Obama Reorganizes Political Furniture in 2011

Obama Reorganizes Political Furniture in 2011

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There are reports of a significant re-shuffle of White House staff in the first months of 2011, partly expected due to the new rigors of a divided government environment and somewhat predicted as a way to re-organize energies heading into the 2012 Presidential campaign.  Already, White House senior political adviser David Axelrod moves out to make space for David Plouffe, a mere switching of roles for the two brain trusts of the 2008 Obama campaign.  But, more is expected as an ambitious restructuring is underway in which President Barack Obama must find a way to leverage executive branch power amid the challenge of a Republican majority in the House amid still tough economic times ahead in 2011.

While the President’s Hawaii vacation offers some time for a fresh recharge following a bruising political year and active lame duck Congressional period, it also provides an opportunity for the White House senior staff to carefully look at how it will enter the last year before jumping into the Presidential race fray.

The New York Times’ Jeff Zeleny reports:

The president is studying how to maximize the power of the executive branch, advisers said, seeking insight from veterans of previous administrations and fresh advice from business leaders to guide the second half of his term.

A reshaping of the economic team, beginning by naming a new director of the National Economic Council, is among the most urgent priorities of the new year. Gene Sperling, a counselor to the Treasury secretary who held the position in the Clinton administration, is among the final contenders to succeed Lawrence H. Summers in the job, along with Roger C. Altman, a Wall Street investment banker who also served in the Clinton administration.

That staffing reconfiguration may be noticeable in the White House, but the President will change little as far as his Cabinet is concerned.  It’s an interesting development considering many critics of the Administration feel that certain Obama Administration secretaries are too quiet and unable to serve as spokespersons for policy.  Observers point to Health and Human Services Secretary Kathleen Sebelius as an ineffective advocate for health care reform and Interior Secretary Ken Salazar as lackluster in his response to the BP Gulf of Mexico oil spill.  But, lack of dramatic shifting or shuffling actually reflects the Obama way of executive management.  Keeping it quiet, low key and drama-less.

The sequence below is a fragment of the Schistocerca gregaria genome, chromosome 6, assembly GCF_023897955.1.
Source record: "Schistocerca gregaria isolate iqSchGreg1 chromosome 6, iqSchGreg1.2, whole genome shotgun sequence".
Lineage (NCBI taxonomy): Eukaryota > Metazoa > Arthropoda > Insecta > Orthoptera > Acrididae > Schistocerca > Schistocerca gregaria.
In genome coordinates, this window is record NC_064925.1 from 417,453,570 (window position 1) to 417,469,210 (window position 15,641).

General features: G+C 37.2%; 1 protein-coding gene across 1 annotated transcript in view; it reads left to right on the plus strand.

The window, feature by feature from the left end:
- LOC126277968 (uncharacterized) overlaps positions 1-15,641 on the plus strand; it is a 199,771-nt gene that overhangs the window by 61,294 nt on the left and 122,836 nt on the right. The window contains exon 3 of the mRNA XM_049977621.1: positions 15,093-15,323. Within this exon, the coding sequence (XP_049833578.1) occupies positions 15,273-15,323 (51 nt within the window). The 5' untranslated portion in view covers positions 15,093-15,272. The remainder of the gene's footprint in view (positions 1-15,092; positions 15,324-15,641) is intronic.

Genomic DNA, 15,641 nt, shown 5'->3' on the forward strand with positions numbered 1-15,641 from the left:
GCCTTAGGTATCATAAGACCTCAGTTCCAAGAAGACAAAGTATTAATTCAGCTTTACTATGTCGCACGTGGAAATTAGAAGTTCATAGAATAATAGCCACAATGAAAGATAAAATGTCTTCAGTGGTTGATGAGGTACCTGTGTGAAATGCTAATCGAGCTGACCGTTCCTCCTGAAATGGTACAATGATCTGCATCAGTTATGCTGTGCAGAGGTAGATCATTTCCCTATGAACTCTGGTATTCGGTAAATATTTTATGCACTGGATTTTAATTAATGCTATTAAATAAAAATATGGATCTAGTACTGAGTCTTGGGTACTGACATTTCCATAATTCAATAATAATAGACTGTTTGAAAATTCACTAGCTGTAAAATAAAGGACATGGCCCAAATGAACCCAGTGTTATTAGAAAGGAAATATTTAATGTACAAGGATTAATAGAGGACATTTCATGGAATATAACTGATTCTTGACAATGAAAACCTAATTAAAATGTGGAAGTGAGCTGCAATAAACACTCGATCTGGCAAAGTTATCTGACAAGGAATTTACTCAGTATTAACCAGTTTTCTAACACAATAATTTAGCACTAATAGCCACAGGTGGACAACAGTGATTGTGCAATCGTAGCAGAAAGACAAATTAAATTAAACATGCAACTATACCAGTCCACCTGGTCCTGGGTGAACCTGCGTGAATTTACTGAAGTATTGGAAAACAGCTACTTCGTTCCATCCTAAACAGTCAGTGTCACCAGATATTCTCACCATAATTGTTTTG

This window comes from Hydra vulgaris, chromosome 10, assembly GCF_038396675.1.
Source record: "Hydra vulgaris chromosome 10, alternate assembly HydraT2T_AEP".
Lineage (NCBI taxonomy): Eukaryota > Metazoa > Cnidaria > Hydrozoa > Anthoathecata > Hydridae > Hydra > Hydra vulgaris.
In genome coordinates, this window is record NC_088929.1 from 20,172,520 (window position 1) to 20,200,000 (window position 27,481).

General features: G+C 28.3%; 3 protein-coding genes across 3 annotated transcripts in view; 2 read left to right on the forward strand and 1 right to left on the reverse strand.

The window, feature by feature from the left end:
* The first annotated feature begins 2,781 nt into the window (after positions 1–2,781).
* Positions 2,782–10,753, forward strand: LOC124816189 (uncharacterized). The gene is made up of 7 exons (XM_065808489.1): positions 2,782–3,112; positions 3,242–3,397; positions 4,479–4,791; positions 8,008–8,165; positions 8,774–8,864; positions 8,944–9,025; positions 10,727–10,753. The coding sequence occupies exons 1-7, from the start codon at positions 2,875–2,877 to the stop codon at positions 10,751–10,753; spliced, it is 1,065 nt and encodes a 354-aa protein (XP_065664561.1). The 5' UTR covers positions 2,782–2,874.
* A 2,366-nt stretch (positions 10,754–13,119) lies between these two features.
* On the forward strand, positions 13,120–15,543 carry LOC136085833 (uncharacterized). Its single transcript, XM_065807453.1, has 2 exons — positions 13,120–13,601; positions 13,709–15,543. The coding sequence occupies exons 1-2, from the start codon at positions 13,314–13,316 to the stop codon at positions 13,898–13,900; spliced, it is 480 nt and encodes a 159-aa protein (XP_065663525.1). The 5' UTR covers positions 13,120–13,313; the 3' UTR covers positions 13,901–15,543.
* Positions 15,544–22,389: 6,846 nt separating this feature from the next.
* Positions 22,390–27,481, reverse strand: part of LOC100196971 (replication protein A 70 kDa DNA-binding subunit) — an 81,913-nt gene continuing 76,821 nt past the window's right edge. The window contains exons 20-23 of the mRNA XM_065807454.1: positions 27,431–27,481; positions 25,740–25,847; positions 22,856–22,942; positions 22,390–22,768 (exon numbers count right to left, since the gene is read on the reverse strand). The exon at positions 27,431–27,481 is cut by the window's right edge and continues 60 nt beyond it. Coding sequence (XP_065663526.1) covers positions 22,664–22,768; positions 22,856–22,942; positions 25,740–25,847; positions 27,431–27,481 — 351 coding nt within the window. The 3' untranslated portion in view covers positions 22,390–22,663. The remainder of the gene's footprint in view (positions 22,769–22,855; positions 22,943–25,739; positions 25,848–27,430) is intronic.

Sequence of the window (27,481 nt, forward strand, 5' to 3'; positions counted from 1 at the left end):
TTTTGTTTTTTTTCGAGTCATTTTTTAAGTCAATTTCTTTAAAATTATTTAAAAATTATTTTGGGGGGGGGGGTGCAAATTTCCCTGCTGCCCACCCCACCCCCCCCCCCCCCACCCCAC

“I don’t expect, quite honestly, big changes,” said Press Secretary Robert Gibbs in a recent CNN interview, who is also expected to transition out of his role sometime in the new year into either a senior White House adviser or back to campaign duty. “I think we’ve had a — a very capable and — and good cabinet that has helped move the president’s agenda forward. I think there’s obviously a lot that has to be done at Treasury to implement financial reform, at HHS to implement health care reform. And I think we have a very talented team.”

While changes on Pennsylvania Avenue take place, the Obama 2012 campaign headquarters will re-emerge with its base in Chicago.  The move rejects the conventional wisdom of a second-term seeking President basing re-election operations out of Washington – similar to presidents of the past 30 years – and fits with the sense that the mood is so anti-Washington at the moment that national campaigns would be wise to find strength in unorthodox locations.  Basing the re-election bid out of Chicago also helps revive Democratic strengths in the economically struggling Midwest.

Katherine Skiba in The Chicago Tribune reports:

A key factor favoring Chicago’s selection is the anti-Washington climate that has swept the country. Another is the insurgency candidacy anticipated from Obama’s rivals, who are expected to make the case that the times are bad, the nation’s capital is broken, Obama has been captured by Washington — and they offer voters an alternative.  With a large crop of Republican hopefuls and support yet to coalesce around one, Obama is expected to adopt a short-term strategy of looking, acting and sounding presidential — not like a candidate.

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